In the New York Times today there is an article about Jules Massenet's opera “Thaïs” opening on Monday. Peter G. Davis, the author of the article, starts by saying, this new production "will rekindle arguments over Massenet’s artistic worth and whether he has anything useful to say to contemporary audiences."
Search of YouTube for Massenet's Meditation, which is from this opera, and you'll find dozens of violinists who have recorded this piece. I'm not talking CD or vinyl, which may be been recorded years ago and just re-released, but YouTube videos which means the artists are current (last 3 years). Listening to the "Meditation" (again) and I wonder why there was every a question, I wonder how Massenet ever fell out of popularity.
The above article talks about the journey of "Thais" as an opera, falling out of favor and the slow journey back. In part the fall was perhaps due to Massenet's own life and controversy, and in part to the fall of romantic music out of favor by those who yearned for some thing new. The journey back is aided by the revisit of the story, which is rather odd for opera, because opera prior to the 20th century didn't need a decent story to survive, but rather demanded more of the music.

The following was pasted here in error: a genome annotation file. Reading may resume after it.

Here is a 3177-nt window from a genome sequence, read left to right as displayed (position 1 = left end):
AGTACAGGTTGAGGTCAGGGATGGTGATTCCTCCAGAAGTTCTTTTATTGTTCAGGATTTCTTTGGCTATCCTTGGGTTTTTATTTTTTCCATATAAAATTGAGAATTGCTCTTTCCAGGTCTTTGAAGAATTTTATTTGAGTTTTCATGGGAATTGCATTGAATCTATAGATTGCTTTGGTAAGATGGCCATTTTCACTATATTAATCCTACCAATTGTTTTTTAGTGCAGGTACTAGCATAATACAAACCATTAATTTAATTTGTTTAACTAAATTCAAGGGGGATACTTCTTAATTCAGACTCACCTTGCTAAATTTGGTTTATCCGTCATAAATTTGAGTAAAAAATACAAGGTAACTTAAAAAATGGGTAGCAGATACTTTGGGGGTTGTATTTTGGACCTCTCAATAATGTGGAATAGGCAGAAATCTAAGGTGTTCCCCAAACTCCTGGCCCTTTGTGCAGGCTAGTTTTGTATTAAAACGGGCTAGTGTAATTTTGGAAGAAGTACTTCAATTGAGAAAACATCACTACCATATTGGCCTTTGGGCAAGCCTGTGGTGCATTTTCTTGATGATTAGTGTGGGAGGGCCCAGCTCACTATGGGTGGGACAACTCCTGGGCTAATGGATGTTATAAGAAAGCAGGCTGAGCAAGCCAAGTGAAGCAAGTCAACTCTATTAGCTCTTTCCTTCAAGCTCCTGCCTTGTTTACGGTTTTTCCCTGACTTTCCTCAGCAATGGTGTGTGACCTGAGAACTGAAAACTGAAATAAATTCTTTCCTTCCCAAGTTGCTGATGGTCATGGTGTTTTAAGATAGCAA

So, I decided to listen to a recording of the opera. Dynamic released a recording of the Venice Opera performing the work in 2004. Even without the visuals (although it is also available on DVD) or the libretto, the music is wonderful, soaring, elegant, emotional and extremely moving. Perhaps this is just because I'm a romantic at heart. Maybe those who feel his music is outdated are those who feel romanticism is the cause for the grief of two world wars and therefore turned to more analytical styles of music - feel Massenet has no place in a modern world (looking to avoid emotion).
Well, all things are cyclical. As the Classical (nationalist) composers gave way to Romantic (universal) composers in the last of the 1800's, so are the serialist/modernist composers giving way to post-modern music. And eventually, we will give way to the next generation who take what we've done and build on it or abandon it, but either way change it toward their tastes.